Home » She manages the opera’s costumes — and has excellent laundry tips

She manages the opera’s costumes — and has excellent laundry tips

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When you’re the costume director of a major opera company, you often find yourself tackling weird laundry challenges. Marsha LeBoeuf, a 36-year veteran of the Washington National Opera, can tell you how to clean large amounts of fake blood or make new garments look dirty without causing lasting damage.

But many of the things LeBoeuf has learned while caring for and creating thousands of petticoats, breeches, robes and dresses — ranging in style from Egyptian to Elizabethan — can actually be quite helpful to those of us trying to keep our own, much more boring clothes in decent shape.

It starts with her mind-set: “It is an investment for our company to get these costumes created,” she says. “And it is our job to maintain that investment and get a little bit back on our return, if we can.” It seems to be working — the WNO has usable costumes from 24 operas, including a 1983 production of Verdi’s “Rigoletto,” a 1986 staging of “Daughter of the Regiment” and 1990’s “Die Fledermaus.” The rest of us can also adopt this philosophy to get the most mileage out of a more typical wardrobe.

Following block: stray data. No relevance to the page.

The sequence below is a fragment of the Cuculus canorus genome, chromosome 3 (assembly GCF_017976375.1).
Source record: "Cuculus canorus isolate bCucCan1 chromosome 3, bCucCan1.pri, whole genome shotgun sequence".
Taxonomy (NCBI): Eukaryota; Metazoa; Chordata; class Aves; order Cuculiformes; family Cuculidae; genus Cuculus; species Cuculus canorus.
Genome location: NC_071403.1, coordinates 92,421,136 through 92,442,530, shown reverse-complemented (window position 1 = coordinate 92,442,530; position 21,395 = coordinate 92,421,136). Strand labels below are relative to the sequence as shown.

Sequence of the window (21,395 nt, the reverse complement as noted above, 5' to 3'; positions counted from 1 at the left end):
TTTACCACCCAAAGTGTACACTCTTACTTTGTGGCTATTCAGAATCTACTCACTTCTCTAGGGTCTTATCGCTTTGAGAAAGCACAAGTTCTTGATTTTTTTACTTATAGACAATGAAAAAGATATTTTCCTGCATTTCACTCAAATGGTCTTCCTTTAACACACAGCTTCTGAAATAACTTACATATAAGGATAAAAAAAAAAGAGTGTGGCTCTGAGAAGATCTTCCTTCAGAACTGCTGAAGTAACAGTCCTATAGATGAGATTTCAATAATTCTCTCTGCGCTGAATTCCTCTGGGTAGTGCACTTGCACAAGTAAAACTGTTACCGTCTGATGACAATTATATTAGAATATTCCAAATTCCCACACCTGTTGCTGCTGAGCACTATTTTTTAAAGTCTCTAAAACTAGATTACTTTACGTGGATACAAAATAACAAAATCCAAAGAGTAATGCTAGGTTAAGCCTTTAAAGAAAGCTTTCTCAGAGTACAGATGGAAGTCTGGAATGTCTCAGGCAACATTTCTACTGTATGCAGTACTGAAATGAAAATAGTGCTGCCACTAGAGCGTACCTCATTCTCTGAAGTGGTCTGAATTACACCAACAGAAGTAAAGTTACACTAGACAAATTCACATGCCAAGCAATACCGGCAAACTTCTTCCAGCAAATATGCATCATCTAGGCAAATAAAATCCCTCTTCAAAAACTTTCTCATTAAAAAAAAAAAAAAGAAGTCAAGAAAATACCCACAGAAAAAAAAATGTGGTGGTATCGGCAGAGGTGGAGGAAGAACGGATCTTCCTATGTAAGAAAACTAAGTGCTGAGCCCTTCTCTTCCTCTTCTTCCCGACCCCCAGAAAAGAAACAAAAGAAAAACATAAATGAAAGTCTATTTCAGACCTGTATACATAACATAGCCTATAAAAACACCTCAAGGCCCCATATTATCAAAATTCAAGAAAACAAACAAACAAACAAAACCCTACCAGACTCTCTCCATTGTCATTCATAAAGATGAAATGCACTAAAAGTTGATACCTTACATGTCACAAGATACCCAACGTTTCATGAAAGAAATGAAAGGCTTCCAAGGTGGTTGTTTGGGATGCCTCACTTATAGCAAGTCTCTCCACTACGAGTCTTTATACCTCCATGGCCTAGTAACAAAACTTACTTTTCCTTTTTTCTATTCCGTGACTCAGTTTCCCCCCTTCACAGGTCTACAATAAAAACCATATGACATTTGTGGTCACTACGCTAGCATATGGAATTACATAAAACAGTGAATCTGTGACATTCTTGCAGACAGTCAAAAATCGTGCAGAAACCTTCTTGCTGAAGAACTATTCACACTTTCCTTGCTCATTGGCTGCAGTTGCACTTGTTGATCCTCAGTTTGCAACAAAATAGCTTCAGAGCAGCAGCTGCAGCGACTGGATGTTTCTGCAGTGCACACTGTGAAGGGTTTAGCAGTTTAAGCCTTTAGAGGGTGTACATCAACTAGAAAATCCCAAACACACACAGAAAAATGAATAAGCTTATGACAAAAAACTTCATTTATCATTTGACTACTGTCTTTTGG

As LeBoeuf prepares to retire this fall, she and her successor, associate costume director Mark Hamberger, gave us a tour of the WNO’s vast costume collection — housed in a huge practice space in D.C.’s Takoma neighborhood — sharing their best laundry care tips and tricks along the way.

1. Buy quality items

You can do your darndest to maintain your clothes, but if they’re badly constructed or made of poor-quality fabrics, they’re still going to fall apart.

The Washington National Opera has a leg up on the average consumer here, given that the team tends to design and fashion its costumes from scratch. Even so, they work on a budget, so they tend to seek out fabrics that offer a real bang for their buck.